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Competition assay for bispecific antibody therapeutics
Writer: Alex Jang
Reference: Antiviral Research (2023, V. 212, 105576)
Since the first monoclonal antibody therapeutics obtained US FDA approval in 1986, antibody therapeutics technology has been developed in very diverse forms. Next-generation antibodies with improved efficacy compared to traditional antibodies are emerging one after another, and bispecific antibodies are one of them. Lee et al. (Kookmin University, Korea) published K202.B, a successful bispecific antibody drug candidate targeting multiple strains of SARS-CoV-2, in Antiviral Research (2023, V. 212, 105576). This short introduction was written about an experiment (Competition assay) to check whether the developed bispecific antibody K202.B, which is part of the thesis, recognizes different regions of RBD (Receptor binding domain, target protein).
Lee et al. discovered K102.1 and K102.2 that do not compete with each other and have good binding with RBD using bacteriophage-based biopanning technology and ELISA analysis technique. As a strategy to combine these two types of scFv, two types of IgG4-based bispecific antibodies were developed. As shown in Figure A, K202.A is placed farthest from K101.1 and K102.2 scFvs, and K202.B is placed side by side. The kinetics evaluation of these two types of bispecific antibodies was carried out using the iMSPR-mini device and the COOH-Au chip for various variants of RBD, and it was confirmed that K202.B has better binding ability than K202.A.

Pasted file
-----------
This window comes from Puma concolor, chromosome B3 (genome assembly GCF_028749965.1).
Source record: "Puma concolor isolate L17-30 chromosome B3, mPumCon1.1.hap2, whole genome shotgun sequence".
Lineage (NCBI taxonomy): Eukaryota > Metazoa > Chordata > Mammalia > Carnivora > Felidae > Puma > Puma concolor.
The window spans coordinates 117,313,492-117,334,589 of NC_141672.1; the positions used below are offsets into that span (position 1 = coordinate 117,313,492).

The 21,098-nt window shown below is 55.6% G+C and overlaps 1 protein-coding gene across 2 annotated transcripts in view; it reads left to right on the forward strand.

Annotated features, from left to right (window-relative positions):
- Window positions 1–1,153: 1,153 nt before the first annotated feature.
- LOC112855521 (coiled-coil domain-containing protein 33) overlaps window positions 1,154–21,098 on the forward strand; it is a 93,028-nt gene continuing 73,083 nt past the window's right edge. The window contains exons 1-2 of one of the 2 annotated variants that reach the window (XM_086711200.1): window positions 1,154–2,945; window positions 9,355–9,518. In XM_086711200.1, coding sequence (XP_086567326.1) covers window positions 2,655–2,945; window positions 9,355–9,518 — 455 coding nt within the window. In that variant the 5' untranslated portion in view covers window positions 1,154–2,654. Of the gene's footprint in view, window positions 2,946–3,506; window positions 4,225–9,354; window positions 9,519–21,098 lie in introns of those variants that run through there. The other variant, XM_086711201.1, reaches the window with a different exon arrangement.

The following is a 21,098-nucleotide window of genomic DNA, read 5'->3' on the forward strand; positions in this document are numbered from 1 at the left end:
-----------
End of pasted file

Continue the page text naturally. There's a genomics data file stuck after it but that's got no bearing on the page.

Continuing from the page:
Lee et al. conducted an SPR-based competition assay to confirm that K202.B recognizes different regions of RBD. After wild-type RBD was covalently immobilized on the COOH-Au chip, K102.1 (512nM) or K102.2 (512nM) was sufficiently bound, and then K202.B (128nM) was reacted. As shown in Figure B, you can see that K202.B binds well. This can be explained that even though K102.1 binds to RBD, K202.B binds because there is an additional K102.2 epitope. For the same reason, even though K102.2 binds to the RBD, K202.B can bind to it because it has an additional K102.1 epitope.
For further verification, Lee et al. conducted an experiment in reverse this time. K202.B (512nM) was first bound to the RBD-fixed sensor chip, and then K102.1 (256nM) or K102.2 (256nM) was reacted. As shown in Figure C, K202.B is combined first, and then both K102.1 and K102.2 are not combined. This can be interpreted as K202.B blocking the region where K102.1 and K102.2 are to be combined.
If you use iMSPR, you can check the competition very quickly and conveniently without labeling. This is an experimental technique very similar to epitope binning, which must be analyzed when developing antibody drugs. This sandwich-based competition assay method can also be applied to immunogenicity testing.
*This introductory material has been edited from the original thesis image for better understanding.
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